Neuroactive steroids may induce prolonged antidepressant effects by altering brain states
New research led by neuroscientists at Tufts University School of Medicine suggests the prolonged antidepressant effects of allopregnanolone, a neuroactive steroid used therapeutically to treat postpartum depression, may involve the ability of the compound to modify communication in an area of the brain important for mood and emotion regulation.
Drawing in part on work Tufts neuroscientist Jamie Maguire did as a postdoctoral researcher identifying a role of brain-derived steroids as mood regulators in rodent models during and after pregnancy, Sage Therapeutics developed brexanolone, its proprietary formulation of a naturally produced neurosteroid called allopregnanolone. In clinical trials, one 60-hour intravenous infusion of brexanolone demonstrated a significant and clinically meaningful mean reduction in symptoms of postpartum depression within 60 hours that was maintained for up to 30 days. In March 2019, the drug became the first to receive FDA approval for the treatment of postpartum depression in adults.
In a study recently published online as a pre-proof in Biological Psychiatry, Maguire and researchers from Tufts and Sage examined the effect of a single treatment of allopregnanolone in mice to understand how the compound is able to induce long-lasting effects on mood in the treatment of postpartum depression.
"We were really struck by the persistent antidepressant effects of the medication in the clinical trials, which long outlasted the treatment exposure. These prolonged effects were not well explained by the known mechanisms of action of these compounds," said Maguire, senior and corresponding author and a Kenneth and JoAnn G. Wellner Professor at Tufts School of Medicine. "Understanding the potential connection between allopregnanolone and network states in areas of the brain implicated in mood not only could identify the mechanisms mediating the prolonged antidepressant effects of this compound but also could shed light on the episodic nature of many mood disorders."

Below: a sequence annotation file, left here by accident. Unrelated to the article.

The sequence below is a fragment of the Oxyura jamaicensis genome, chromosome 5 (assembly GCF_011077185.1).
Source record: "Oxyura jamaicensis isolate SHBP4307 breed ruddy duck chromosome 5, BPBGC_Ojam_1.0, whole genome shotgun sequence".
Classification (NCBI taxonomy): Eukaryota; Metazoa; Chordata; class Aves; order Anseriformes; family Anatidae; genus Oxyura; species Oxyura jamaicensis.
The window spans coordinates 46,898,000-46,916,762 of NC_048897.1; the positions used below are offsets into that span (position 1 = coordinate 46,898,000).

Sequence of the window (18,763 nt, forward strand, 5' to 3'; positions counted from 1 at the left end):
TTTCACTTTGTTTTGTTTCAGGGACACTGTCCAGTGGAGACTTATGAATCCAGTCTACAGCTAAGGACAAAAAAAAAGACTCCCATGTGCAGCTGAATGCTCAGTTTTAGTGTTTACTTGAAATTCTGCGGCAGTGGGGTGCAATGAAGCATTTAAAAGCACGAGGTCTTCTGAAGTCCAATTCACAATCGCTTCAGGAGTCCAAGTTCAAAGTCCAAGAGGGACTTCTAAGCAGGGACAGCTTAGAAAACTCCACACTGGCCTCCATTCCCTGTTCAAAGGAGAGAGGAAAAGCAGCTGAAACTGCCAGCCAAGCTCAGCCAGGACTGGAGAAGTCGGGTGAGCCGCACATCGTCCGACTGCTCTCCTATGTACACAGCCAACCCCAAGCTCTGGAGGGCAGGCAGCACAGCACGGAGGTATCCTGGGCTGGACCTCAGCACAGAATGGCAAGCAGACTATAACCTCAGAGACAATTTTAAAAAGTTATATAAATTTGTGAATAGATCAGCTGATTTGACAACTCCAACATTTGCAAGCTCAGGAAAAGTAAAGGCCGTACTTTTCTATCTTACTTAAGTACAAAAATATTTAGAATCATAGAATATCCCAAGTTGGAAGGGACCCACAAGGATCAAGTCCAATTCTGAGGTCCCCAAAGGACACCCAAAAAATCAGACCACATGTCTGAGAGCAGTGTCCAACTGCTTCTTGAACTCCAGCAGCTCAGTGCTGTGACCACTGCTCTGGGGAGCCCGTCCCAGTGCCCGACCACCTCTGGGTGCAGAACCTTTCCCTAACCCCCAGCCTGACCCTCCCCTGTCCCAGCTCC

Oscillations occur when brain cells fire together in a specific rhythm or frequency and represent local and long-range communication in the brain. Specific frequencies of oscillations in the brain are associated with different behavioral states, like sleeping and waking. However, in neuropsychiatric disorders like depression and post-traumatic stress, oscillations can be disturbed in areas like the basolateral amygdala, potentially leading to symptoms. In the current study, the researchers find long-term alterations in network states in the basolateral amygdala following chronic stress, a major risk factor for psychiatric illnesses.
By recording brain oscillations in humans and rodents, the researchers found that the drug could change oscillations in the basolateral amygdala to mirror a healthier state. They also demonstrated that direct application of the drug in the basolateral amygdala can improve behavior in mice, suggesting that this area is critical in mediating the acute effects of the drug as well as the long-term changes in brain and behavioral states.
"Our results may provide an essential framework for understanding the role of oscillations and associated behavioral states," said Maguire, who is also a member of the neuroscience and MS in Pharmacology & Drug Development program faculty at Tufts Graduate School of Biomedical Sciences. "Although there may be many mechanisms involved in altering the brain's network state, if changing oscillations in the brain can lead to long lasting changes in behavior, this both adds to our understanding of the brain and may be a new strategy for drug therapies."